Lowland heath is a habitat that’s very important for biodiversity as it’s uncommon and supports a range of species.
Lowland heaths usually occur as isolated patches within a wider landscape of more intensively used farmland and woodland. They are remnants of a formerly more extensive habitat, and support plant and animal species often not found in the surrounding land.
Heather and other dwarf shrubs usually make up 25 to 90 per cent of the vegetation. Grasses and herbs are often more prominent than in upland heath, lichens and mosses can be important, and some gorse, bracken or scattered tree cover is often present. There are both wet and dry kinds of lowland heath.
Lowland heaths were created by human intervention and managed as grazing land and sources of other products. People valued them much more for these uses in the past than they do now.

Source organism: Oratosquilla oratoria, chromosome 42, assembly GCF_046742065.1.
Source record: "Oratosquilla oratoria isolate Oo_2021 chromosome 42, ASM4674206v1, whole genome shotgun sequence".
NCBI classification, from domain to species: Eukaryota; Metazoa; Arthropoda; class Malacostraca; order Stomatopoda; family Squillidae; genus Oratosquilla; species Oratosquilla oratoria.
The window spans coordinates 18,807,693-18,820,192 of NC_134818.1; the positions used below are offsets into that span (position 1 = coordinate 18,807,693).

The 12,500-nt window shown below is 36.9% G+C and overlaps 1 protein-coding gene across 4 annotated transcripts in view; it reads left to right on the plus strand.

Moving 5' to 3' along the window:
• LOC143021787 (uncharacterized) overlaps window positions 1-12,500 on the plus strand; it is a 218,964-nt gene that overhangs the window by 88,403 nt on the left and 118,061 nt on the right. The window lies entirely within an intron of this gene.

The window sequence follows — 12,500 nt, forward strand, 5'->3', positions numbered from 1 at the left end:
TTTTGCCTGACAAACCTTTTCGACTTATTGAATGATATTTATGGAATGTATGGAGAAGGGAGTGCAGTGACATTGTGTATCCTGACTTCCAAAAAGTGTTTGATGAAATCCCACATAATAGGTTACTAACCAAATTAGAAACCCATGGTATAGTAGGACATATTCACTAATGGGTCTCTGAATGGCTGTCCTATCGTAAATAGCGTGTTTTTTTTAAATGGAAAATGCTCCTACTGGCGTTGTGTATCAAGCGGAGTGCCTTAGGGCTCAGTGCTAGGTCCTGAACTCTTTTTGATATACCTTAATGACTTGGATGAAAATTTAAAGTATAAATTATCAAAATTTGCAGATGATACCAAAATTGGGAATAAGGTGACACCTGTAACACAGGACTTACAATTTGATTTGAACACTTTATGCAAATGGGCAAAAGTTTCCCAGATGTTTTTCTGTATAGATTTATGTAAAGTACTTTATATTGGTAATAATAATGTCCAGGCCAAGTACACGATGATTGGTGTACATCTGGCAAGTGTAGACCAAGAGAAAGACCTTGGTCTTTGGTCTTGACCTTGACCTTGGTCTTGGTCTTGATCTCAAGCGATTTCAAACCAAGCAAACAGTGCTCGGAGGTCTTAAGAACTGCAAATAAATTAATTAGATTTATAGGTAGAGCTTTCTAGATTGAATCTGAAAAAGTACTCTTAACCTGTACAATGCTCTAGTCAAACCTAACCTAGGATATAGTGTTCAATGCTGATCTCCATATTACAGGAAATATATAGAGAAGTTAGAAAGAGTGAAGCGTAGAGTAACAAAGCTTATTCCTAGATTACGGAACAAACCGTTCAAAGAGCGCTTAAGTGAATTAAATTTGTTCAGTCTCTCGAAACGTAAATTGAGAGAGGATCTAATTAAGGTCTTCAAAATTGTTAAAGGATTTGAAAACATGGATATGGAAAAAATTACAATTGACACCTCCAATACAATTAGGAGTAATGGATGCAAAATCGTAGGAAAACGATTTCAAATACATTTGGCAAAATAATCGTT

Threats to heathland
Heathland is a rare habitat across the globe, and although we have lots of upland heath in Scotland, lowland heaths are now quite rare. Areas have been lost to more intensive farmland, woodland, and development. Remaining lowland heaths are usually found in areas which are too difficult to cultivate or use more intensively because of rocky or wet soils.
Many lowland heaths have now become neglected, and it’s important that they are properly managed, ideally through light grazing and in some cases burning. These practices maintain them as open habitats, preventing them becoming rank or being lost to scrub and tree cover.